Market Watch: It is Time to Dismount from this Stock-market Rodeo, Says Morgan Stanley
Article by Sue Chang in Wall Street Journal Market Watch
Timing is everything and Morgan Stanley’s chief equity strategist Mike Wilson is telling investors that they need to get out of stocks right now even if the market still has some upside potential.
Employing a rodeo metaphor, Wilson on Monday urged his clients to “dismount” as the market’s rally since late 2018 is starting to look precarious.
“Maybe the bull ride since Dec. 24 has not gone a full ‘8 seconds’ but we’d look to dismount anyway—we’re close enough and bulls can be dangerous animals,” he said in a report, referring to the number of seconds a bull rider is required to stay on to earn a score for a ride.
Indeed, the strategist said the market’s action has been a “short and volatile ride” since the December plunge and the sell signals aren’t as obvious as from when the S&P 500 traded above 2,900 but it is time to look for greener pastures.
“We struggle to see the upside in hanging on just to see how long we can. We think it is better to hop off now and rest up for the next rodeo,” said Wilson.
Since the bottom fell out of the market on Dec. 24, marking the worst Christmas Eve losses for stocks on record, equity indexes have rebounded, with all major benchmarks bouncing, led by the Nasdaq Composite Index which is up more than 6% this year.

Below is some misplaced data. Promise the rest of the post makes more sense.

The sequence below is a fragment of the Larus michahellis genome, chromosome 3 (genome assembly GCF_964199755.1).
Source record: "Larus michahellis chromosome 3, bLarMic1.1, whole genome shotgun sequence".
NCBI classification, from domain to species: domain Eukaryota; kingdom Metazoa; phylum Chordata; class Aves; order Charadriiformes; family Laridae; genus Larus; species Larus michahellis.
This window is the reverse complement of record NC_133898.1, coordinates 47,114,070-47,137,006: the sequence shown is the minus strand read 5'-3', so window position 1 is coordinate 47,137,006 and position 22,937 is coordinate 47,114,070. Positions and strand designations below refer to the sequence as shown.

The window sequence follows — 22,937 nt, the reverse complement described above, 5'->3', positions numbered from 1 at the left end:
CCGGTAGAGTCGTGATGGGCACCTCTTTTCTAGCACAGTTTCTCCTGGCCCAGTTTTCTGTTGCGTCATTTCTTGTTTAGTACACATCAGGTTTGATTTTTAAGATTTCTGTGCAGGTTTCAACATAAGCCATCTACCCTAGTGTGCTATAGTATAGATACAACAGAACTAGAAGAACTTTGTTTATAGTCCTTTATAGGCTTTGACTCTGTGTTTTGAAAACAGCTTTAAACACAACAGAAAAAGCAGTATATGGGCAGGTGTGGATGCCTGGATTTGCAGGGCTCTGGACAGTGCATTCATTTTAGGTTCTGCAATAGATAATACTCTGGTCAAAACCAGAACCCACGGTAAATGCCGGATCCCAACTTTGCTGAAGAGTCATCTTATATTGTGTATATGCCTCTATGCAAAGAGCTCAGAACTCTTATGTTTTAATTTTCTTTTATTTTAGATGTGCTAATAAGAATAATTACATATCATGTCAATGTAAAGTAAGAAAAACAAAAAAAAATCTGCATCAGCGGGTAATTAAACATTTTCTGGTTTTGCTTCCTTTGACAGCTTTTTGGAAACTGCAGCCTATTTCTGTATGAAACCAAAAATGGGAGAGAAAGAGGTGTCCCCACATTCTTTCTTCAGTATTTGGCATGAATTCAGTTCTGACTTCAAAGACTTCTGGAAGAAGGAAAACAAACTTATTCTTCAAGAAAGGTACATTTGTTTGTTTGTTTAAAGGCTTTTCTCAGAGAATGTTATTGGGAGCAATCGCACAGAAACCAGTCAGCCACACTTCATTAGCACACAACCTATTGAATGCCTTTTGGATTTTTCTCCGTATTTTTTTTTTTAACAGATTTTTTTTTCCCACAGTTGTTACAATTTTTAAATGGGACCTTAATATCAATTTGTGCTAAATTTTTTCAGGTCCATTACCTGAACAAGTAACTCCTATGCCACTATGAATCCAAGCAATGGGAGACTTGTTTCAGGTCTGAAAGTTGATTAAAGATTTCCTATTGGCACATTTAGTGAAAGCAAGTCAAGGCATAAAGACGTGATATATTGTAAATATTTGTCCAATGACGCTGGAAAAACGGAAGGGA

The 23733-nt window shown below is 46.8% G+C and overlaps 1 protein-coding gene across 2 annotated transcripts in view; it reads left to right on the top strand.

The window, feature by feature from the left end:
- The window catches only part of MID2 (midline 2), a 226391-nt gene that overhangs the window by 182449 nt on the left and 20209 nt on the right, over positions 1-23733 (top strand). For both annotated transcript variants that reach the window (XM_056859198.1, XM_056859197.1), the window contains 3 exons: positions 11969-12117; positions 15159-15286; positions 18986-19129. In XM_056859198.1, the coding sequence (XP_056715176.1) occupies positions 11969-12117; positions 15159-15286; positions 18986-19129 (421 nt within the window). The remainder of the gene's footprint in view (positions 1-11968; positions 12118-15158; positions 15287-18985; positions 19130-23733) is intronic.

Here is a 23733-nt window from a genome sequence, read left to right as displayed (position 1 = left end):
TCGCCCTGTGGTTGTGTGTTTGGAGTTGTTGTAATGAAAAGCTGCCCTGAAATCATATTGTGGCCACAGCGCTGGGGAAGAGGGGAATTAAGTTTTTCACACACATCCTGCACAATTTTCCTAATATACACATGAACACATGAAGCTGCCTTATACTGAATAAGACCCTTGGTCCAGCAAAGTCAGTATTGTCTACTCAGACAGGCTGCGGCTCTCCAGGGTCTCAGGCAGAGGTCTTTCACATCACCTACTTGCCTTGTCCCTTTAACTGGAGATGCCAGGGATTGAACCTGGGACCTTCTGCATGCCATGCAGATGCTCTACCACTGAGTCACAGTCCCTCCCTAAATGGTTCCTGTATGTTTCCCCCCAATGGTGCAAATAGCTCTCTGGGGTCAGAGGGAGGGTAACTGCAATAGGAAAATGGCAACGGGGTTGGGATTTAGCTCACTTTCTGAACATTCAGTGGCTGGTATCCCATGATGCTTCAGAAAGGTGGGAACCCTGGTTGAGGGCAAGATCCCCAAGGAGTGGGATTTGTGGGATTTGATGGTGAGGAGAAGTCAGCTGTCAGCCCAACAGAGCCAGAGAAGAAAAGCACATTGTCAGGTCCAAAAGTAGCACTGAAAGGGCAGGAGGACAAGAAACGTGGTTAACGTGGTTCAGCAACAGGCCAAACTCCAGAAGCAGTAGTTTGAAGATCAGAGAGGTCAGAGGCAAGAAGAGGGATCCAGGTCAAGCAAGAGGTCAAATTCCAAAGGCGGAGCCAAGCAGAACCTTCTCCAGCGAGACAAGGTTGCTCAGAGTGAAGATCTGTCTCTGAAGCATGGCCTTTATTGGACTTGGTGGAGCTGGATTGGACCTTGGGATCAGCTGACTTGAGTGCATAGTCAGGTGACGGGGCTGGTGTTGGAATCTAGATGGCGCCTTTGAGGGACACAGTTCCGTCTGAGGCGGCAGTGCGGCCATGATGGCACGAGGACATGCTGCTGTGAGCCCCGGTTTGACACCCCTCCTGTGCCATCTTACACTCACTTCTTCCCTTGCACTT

However, Wilson isn’t convinced that the momentum will last as he believes double-digit profit growth is being fueled by lower taxes and lower expectations, setting up for a tougher comparison going forward. In fact, he is projecting earnings per share, or EPS, to grow between 1.3% to 3.5% in the first three quarters of 2019.
Meanwhile, he cautioned that the economy, which had provided a positive backdrop for stocks for several years running, may never fully recover from the partial government shutdown, which coincided with a rise in inventories.
“We doubt a three week reopening of the government is going to lead to a full rebound of economic activity that was lost or suppressed. Some things likely can’t be ‘made up’ even if the temporary reopening become permanent,” he said. The five-week closure has cost the economy about $11 billion according to the Congressional Budget Office.
Economists at Bank of America Merrill Lynch recently warned that prolonged tensions with China will hurt the U.S. economy and lowered their GDP growth outlook for 2019 to 2.5% from 2.7%. Ethan Harris, global economist at Bank of America, also said China may be slowing faster than expected and its policy makers have not been able to “catch up to the policy shocks.”
To read this article in Wall Street Journal Market Watch in its entirety, click here.